The Lights Are Back On For Most, But That Doesn't Mean Folks Are Happy
Mar 11, 2018 02:42PM ● Published by Bill Gilman
But it wasn't the light and fluffy, "hey kids! Let's go sledding!" kind of snow that blanketed Central Mass. No, the Merrimack Valley got slammed with heavy, wet snow that took down tree limbs, entire trees and thousands of power lines. As a result, hundreds of thousands of residents and business across the state lost power, including more than 10,000 in Tewksbury and more than 12,000 in Dracut.
Surveying the damage on Thursday, National Grid officials were candid and predicted that full power would not be restored until Sunday night.
As of 2 p.m. Sunday, only 97 Dracut customers and just 28 Tewksbury customers were still without power.
Restoration efforts included National Grid calling in crews from as far away as Ohio, Florida, and Quebec, Canada.
The round-the-clock efforts have paid off and it appears National Grid officials were candid in their assessment. However, many people in the region, including residents and public officials, were not pleased that it took several days to get the lights (and the heat) back on.
"National Grid is once again failing the Merrimack Valley," tweeted state Sen. Barbara L'Italien, D-Andover, a candidate for Congress (MA-3). "50k households & businesses w/out power is unacceptable, at a time when this company is making record profits & discussing rate increases. I'll continue to hold them accountable until service is fully restored."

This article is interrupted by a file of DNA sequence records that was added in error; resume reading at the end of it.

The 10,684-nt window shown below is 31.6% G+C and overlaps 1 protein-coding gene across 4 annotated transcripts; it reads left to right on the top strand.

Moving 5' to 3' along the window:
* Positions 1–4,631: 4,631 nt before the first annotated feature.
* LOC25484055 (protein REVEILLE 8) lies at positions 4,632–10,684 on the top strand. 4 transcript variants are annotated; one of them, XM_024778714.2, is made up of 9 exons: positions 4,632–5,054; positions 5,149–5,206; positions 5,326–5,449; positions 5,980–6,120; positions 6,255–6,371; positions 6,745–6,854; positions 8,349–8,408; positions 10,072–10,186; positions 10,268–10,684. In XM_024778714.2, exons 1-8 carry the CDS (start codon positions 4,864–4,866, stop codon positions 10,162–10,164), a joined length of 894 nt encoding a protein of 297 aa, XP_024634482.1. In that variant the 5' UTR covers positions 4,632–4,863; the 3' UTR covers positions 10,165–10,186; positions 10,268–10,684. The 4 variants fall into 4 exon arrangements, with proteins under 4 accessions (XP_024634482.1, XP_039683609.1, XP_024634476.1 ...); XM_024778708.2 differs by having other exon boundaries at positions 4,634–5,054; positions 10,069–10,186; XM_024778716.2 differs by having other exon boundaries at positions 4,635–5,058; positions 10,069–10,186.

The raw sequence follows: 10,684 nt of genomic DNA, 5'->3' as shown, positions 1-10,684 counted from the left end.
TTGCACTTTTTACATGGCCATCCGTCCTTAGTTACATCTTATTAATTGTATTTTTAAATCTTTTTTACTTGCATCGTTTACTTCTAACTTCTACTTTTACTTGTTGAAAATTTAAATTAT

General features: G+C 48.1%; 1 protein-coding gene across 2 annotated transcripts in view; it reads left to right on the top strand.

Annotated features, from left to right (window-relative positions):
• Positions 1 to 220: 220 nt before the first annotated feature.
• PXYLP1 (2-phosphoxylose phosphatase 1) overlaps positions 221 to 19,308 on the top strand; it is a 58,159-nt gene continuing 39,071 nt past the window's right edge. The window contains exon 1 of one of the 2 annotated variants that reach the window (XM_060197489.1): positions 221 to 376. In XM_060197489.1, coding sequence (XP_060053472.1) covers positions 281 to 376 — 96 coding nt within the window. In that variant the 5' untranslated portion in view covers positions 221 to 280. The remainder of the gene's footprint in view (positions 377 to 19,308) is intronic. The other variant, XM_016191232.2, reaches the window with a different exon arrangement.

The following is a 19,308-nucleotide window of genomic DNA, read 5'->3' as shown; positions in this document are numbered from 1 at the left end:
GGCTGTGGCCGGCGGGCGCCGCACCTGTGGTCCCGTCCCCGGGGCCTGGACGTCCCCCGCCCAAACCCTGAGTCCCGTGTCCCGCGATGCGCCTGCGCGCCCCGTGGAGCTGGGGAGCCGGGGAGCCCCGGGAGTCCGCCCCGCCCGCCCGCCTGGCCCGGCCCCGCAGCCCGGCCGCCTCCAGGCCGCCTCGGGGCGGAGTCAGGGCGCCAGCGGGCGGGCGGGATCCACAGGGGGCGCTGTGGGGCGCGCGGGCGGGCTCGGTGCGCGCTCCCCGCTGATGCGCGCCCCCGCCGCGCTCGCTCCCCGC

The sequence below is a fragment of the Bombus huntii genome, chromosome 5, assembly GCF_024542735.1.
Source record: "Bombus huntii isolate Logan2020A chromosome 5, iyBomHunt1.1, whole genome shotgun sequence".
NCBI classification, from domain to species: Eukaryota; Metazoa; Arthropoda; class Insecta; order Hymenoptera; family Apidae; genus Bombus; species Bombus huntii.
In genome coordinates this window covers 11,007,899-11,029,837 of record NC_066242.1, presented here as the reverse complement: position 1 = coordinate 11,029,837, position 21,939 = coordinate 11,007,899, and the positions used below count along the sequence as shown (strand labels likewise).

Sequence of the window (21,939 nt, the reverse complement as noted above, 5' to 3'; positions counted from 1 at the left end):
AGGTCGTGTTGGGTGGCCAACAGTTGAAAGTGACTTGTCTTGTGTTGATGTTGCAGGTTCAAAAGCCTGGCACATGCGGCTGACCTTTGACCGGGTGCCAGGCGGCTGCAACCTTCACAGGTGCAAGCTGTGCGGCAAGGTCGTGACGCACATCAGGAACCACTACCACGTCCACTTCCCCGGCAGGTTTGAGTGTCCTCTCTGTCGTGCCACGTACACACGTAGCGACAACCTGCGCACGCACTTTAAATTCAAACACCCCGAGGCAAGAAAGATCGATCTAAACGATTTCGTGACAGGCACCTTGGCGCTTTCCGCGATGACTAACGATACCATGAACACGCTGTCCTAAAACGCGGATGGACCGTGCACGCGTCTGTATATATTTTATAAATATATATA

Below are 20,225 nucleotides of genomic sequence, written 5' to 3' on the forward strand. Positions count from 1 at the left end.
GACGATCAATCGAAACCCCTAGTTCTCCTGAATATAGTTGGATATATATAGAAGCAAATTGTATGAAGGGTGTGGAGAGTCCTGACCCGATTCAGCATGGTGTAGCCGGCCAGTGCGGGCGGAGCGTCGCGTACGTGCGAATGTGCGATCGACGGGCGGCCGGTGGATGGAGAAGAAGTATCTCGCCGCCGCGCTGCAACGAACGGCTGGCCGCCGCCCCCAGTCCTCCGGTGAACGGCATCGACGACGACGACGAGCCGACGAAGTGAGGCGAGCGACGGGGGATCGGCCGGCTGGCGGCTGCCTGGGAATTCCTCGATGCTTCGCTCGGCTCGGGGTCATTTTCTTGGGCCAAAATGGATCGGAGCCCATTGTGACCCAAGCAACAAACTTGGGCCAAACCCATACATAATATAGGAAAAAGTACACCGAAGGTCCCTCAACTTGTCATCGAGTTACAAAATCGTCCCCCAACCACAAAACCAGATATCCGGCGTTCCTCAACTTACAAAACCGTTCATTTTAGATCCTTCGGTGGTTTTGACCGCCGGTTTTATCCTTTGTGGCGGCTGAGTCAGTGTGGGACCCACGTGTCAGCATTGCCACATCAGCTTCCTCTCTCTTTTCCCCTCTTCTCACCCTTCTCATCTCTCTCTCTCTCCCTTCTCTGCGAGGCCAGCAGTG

"As New Englanders, we should be used to major snowstorms, but that does not mean we should have to get used to the extended power outages that tend to follow," said Atty. Barry Finegold of Andover, who recently announced his candidacy for the State Senate seat he once held. "I applaud the effort of the National Grid employees for working nonstop to get the power back on, but I still question if there are ample resources coming from the top and whether more workers can be brought in more quickly to address the issue. Even though the response to this storm looks like it may be quicker than what we saw with last fall’s outages, we should have a higher standard of service and quicker response time to storms."
Finegold also raised a concern voiced by many residents -- financial loss due to spoiled groceries, having to stay at a motel, frozen pipes, etc.
The power outages were the primary source of discussion on social media over the past few days, as residents used Facebook, Twitter and other platforms to keep each other informed about where restoration work was being done, what resources were available and where information could be found.
Others used social media to vent their frustrations. A quick sampling of some posts:
- "Power....ETR Sunday at 11:45pm.... are you kidding me ???"
- "Anyone have power back yet? Haven't seen any National Grid trucks around."
- "So the limb took out the street light and my cable line. Estimated time of fix is sometime tomorrow. Yay I work from home. Talking to the dogs is getting old, they just stare at me and whine."
- "Does anyone have an update on why the power came back twice over the past few hours on South Street & Jennies Way and then went back out? Thanks."
- "House is getting colder and colder, any local hotels accept cats, if a room has freed up???"
- "Please if you can check on your neighbors make sure they are ok even if you do not know them. They might be elderly or disabled."
Dracut set up an overnight shelter at the Richardson School. Tewksbury had "warming centers" at the Senior Center and the Police Station and the Tewksbury Congregational Church offered both a warm place for people to hang out and electrical outlets to charge devices, but also free meals for two nights in a row.